Miramar Mayor Wayne Messam held on Saturday the first rally of his bid for the Democratic presidential nomination, emphasizing his aim to restore the American Dream and arguing that his mayorship makes him especially ready for the presidency.

Standing onstage before more than 300 people at Florida Memorial University, Messam touted his background as the son of two Jamaican immigrants and said addressing climate change, eliminating student loan debt and reducing gun violence will be among his top priorities as president.

A massive residential and commercial project in Little Haiti received initial approval from the Miami City Commission early Friday morning, a step forward for a plan that has divided community residents over what is best for a neighborhood that has historically experienced disinvestment.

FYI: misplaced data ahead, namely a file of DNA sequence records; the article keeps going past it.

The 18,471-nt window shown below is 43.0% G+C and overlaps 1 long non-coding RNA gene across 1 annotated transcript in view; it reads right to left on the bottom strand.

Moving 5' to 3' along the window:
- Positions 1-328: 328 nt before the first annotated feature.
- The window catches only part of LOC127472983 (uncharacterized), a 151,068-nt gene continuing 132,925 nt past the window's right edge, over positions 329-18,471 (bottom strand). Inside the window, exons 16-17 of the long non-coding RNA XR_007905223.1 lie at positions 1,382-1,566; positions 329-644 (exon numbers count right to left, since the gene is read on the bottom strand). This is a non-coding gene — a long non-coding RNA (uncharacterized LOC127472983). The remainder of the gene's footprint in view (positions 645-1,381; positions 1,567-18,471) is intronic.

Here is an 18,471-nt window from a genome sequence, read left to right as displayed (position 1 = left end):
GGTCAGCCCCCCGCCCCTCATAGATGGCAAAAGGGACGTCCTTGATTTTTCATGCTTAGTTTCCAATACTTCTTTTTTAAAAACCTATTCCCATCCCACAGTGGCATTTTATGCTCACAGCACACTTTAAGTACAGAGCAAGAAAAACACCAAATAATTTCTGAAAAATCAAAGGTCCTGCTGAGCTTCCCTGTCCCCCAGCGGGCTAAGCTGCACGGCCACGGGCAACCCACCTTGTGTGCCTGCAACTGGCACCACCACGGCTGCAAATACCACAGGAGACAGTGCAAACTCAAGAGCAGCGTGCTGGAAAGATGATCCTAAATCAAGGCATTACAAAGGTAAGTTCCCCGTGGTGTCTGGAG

Attorneys for the confessed Parkland school shooter and Florida prosecutors continued to disagree on Friday over the state’s pace of releasing evidence to the defense.

During a status hearing with Nikolas Cruz present, public defender Melisa McNeill complained that Florida has not turned over all requested police body camera footage and other information from investigations related to the shooting. Prosecutors countered, saying the state has released all of the requested evidence it has.

First-term U.S. Rep. Donna Shalala says she is working to address climate change in South Florida by pushing for Everglades restoration, carbon fees and federal infrastructure improvements.

Lawyers for two black women involved in police altercations in South Florida are calling for criminal charges against officers, citing an excessive use of force. 

Dyma Loving says she was assaulted during an arrest on March 5 by a Miami-Dade Police officer after she reported that someone pointed a shotgun at her.